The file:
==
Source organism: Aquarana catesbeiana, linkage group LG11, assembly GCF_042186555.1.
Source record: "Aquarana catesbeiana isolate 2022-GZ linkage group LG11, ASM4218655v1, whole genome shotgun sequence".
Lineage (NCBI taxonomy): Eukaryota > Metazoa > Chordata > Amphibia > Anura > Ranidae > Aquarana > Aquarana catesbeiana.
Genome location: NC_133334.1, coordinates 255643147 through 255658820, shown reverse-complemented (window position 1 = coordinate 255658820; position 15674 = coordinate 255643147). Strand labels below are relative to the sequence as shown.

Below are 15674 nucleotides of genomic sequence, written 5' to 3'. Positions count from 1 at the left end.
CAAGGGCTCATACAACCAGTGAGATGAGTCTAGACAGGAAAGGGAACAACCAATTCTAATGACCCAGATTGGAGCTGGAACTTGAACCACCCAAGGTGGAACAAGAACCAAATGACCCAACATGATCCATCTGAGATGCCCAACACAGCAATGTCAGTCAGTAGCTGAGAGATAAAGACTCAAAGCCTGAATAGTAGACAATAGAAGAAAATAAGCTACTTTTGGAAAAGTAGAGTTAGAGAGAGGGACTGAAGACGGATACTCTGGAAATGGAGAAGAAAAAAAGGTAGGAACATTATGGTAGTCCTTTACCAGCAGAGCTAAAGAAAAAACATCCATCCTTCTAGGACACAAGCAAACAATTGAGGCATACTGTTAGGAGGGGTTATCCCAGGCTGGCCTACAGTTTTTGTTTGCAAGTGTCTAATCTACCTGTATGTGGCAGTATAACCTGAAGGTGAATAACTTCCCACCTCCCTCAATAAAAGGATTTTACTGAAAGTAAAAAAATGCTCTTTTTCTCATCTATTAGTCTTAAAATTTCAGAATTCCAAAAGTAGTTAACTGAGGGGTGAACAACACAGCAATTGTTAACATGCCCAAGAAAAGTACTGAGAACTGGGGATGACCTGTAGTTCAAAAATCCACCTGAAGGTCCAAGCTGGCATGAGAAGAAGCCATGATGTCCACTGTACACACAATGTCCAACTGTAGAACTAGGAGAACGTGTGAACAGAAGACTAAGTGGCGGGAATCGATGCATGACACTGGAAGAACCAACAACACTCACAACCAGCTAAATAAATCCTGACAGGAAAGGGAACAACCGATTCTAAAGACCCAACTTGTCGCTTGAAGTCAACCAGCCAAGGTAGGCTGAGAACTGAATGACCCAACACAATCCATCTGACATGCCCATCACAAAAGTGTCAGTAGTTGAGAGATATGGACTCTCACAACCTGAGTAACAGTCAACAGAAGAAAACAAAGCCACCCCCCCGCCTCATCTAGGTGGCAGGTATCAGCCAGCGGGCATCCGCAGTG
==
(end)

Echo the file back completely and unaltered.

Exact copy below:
Source organism: Aquarana catesbeiana, linkage group LG11, assembly GCF_042186555.1.
Source record: "Aquarana catesbeiana isolate 2022-GZ linkage group LG11, ASM4218655v1, whole genome shotgun sequence".
Lineage (NCBI taxonomy): Eukaryota > Metazoa > Chordata > Amphibia > Anura > Ranidae > Aquarana > Aquarana catesbeiana.
Genome location: NC_133334.1, coordinates 255643147 through 255658820, shown reverse-complemented (window position 1 = coordinate 255658820; position 15674 = coordinate 255643147). Strand labels below are relative to the sequence as shown.

Below are 15674 nucleotides of genomic sequence, written 5' to 3'. Positions count from 1 at the left end.
CAAGGGCTCATACAACCAGTGAGATGAGTCTAGACAGGAAAGGGAACAACCAATTCTAATGACCCAGATTGGAGCTGGAACTTGAACCACCCAAGGTGGAACAAGAACCAAATGACCCAACATGATCCATCTGAGATGCCCAACACAGCAATGTCAGTCAGTAGCTGAGAGATAAAGACTCAAAGCCTGAATAGTAGACAATAGAAGAAAATAAGCTACTTTTGGAAAAGTAGAGTTAGAGAGAGGGACTGAAGACGGATACTCTGGAAATGGAGAAGAAAAAAAGGTAGGAACATTATGGTAGTCCTTTACCAGCAGAGCTAAAGAAAAAACATCCATCCTTCTAGGACACAAGCAAACAATTGAGGCATACTGTTAGGAGGGGTTATCCCAGGCTGGCCTACAGTTTTTGTTTGCAAGTGTCTAATCTACCTGTATGTGGCAGTATAACCTGAAGGTGAATAACTTCCCACCTCCCTCAATAAAAGGATTTTACTGAAAGTAAAAAAATGCTCTTTTTCTCATCTATTAGTCTTAAAATTTCAGAATTCCAAAAGTAGTTAACTGAGGGGTGAACAACACAGCAATTGTTAACATGCCCAAGAAAAGTACTGAGAACTGGGGATGACCTGTAGTTCAAAAATCCACCTGAAGGTCCAAGCTGGCATGAGAAGAAGCCATGATGTCCACTGTACACACAATGTCCAACTGTAGAACTAGGAGAACGTGTGAACAGAAGACTAAGTGGCGGGAATCGATGCATGACACTGGAAGAACCAACAACACTCACAACCAGCTAAATAAATCCTGACAGGAAAGGGAACAACCGATTCTAAAGACCCAACTTGTCGCTTGAAGTCAACCAGCCAAGGTAGGCTGAGAACTGAATGACCCAACACAATCCATCTGACATGCCCATCACAAAAGTGTCAGTAGTTGAGAGATATGGACTCTCACAACCTGAGTAACAGTCAACAGAAGAAAACAAAGCCACCCCCCCGCCTCATCTAGGTGGCAGGTATCAGCCAGCGGGCATCCGCAGTG